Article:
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I recently was in need of zinc for an experiment. So I resorted to obtain it from some dry cell. But I wondered if it was pure zinc or was it $\ce{ZnO2}$ or any other compound of $\ce{Zn}$. It then occurred to me that I had knowledge of existence of pure $\ce{Zn}$ and its compounds, but how would its discovery have happened without the prior knowledge of its existence?

How did scientists discover the elements without knowing of their existence and unique properties?

Modern day scientists rely on technology and advanced nuclear physics. But in absence of these advances, how were ancient scientists able to discover them?

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Modern day scientists rely on technology and advanced nuclear physics. But in absence of these advances, how were ancient scientists able to discover them?

In many cases, they weren't - the ancient... maybe we can't call them scientists. Let's call them "natural philosophers." The ancient natural philosophers (up until about 1700) only knew about a handful of elements. This is part of the reason that it took so long to put the periodic table together.

At the time, an element was something that was not reducible to smaller components. The ancient philosophers tended to conflate properties of things with this idea of fundamental components, and as a result, things like earth, air, fire, and water were thought of as elements. When we say they "knew about" modern elements, what we mean is that they knew of the substances - they did not necessarily know that they were chemical elements in the sense that we define them today.

That modern concept of an element defined by the number of protons in the nucleus wasn't developed until around 1913. The wikipedia article on the history of chemical element definitions gives a good overview of how the definition has evolved over time.

The time period you are probably most interested in is that between the "ancient" era (pre-history up until the mid-1660's or so) to the beginnings of the modern era (say early 1900's). During this period, chemistry was evolving from alchemy into a modern science. The systematic investigation and communication of results was occurring, and a large body of known but poorly understood chemical "recipes" was available to chemists. Using a range of reactions and isolation techniques, they basically just randomly tried things (maybe not completely randomly) until they reached a point where it seemed like something could not be decomposed further, or until they identified a new substance. In many cases, they would discover the new element, but not be aware that it was an element - in other words, they could isolate and identify a substance, but because our collective understanding of chemistry was still very limited, they had no way of knowing that it was an elemental substance.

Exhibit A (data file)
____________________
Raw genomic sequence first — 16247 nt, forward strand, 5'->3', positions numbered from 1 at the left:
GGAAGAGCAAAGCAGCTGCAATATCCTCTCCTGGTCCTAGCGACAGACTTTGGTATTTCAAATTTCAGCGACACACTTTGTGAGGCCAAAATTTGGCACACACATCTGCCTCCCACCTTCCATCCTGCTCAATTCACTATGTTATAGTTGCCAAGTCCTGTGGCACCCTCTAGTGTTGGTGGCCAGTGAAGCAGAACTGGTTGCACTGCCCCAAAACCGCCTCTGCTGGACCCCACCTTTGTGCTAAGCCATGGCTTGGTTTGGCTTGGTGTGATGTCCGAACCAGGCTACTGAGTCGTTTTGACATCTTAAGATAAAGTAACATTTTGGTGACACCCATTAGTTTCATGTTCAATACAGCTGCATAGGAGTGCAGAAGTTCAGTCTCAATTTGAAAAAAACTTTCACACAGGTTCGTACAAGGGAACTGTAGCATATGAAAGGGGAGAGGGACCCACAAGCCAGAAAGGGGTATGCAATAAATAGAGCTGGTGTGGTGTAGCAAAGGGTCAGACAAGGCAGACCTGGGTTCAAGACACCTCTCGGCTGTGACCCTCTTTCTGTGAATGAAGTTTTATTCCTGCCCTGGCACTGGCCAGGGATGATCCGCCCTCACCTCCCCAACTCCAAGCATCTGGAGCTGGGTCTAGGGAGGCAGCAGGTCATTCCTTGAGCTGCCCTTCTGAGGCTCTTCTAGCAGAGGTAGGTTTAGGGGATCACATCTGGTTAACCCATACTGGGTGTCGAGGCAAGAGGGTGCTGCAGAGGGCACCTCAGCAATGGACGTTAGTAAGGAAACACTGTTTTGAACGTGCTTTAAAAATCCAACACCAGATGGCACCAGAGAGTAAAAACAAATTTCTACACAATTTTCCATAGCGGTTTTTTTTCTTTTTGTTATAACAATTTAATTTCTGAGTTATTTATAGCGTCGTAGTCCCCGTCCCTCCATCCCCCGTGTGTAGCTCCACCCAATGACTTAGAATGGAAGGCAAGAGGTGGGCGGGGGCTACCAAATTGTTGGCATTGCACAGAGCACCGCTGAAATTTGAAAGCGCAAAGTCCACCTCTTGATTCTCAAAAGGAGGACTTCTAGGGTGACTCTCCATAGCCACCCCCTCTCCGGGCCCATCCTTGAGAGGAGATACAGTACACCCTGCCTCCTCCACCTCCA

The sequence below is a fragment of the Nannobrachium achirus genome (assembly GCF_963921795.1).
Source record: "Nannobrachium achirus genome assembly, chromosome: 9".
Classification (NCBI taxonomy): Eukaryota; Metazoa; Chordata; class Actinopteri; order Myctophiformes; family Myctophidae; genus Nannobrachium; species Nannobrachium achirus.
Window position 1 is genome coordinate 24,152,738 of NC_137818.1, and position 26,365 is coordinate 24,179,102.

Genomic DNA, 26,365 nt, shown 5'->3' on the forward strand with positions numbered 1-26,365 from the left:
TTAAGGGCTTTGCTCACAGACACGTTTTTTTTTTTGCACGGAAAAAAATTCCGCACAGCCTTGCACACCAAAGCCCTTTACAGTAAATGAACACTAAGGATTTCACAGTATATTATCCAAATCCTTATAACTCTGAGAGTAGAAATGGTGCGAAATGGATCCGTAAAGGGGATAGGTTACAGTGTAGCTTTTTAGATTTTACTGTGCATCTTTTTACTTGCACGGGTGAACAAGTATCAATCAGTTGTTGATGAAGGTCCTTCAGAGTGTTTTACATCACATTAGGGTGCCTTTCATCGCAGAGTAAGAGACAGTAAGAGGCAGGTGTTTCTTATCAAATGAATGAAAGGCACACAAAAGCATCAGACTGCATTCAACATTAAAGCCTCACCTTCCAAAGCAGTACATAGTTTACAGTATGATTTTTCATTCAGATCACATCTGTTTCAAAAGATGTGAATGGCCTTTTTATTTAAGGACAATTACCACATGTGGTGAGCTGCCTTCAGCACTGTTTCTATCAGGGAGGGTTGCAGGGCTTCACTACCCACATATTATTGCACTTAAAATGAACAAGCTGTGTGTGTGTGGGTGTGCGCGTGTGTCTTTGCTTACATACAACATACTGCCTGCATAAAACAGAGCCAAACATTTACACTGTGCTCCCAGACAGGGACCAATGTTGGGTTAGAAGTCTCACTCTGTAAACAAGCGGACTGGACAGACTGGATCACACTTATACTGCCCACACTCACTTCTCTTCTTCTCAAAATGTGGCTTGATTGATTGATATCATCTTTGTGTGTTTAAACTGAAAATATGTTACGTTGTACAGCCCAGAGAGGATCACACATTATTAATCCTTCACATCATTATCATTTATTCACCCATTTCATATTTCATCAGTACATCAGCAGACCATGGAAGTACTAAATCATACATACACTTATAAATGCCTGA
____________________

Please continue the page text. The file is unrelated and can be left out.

Wikipedia's list of elemental discoveries gives details about the discovery of each element - although you should keep in mind that "discovery" in this case means "identified as a new substance," not necessarily "identified as a chemical element."

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Essentially, a continuous process of trying to find the purest forms of different materials, and then find patterns and distinctions in how they behave.

For example: say you pick up a random rock. You can try to measure as many qualities as possible about it: colour, hardness, density, magnetic susceptibility, and so on. Then, try to make it into something else. Heat it, freeze it, attack it with acids, water, alkali, and see if it seems to behave like anything you already know about, or whether you can convert it into something that does.

The more methods you have, the more sure you can be that two different objects are composed of the same material, or different materials. Particular similarities can cause problems, for example it took a long time for people to manage to separate the lanthanides because they behave very similarly under many tests.

In some cases, elements have also discovered after finding unexpected results -- for example, helium was discovered in the spectral lines of the sun's radiation before it was ever isolated or identified on Earth.

It's a common problem of trying to find the irreducible complexity behind an opaque emergent system -- in this case, trying to work back from the materials we have to their fundamental components. The more information you have, the easier it is to discern more elemental qualities and patterns, and the more other bits you can find.

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Zinc doesn't naturally occur in elemental form. Instead, it occurs as zinc sulfide.

It is thought that zinc was first produced in India and China by roasting the zinc sulfide with a carbon reducing agent, possible dung.

Zinc is a component of brass. Zinc was first produced as this alloy with copper.

Purer forms of zinc were first produced in Rajasthan by distillation.

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Many metals are unstable in their elemental form and naturally form oxides. Scientists from the 1600s and 1700s believed these metal oxides to be a substance called “phlogiston” until oxygen was discovered by Antoine Lavoisier ( and Joseph Priestly). After that more elements were rapidly discovered.

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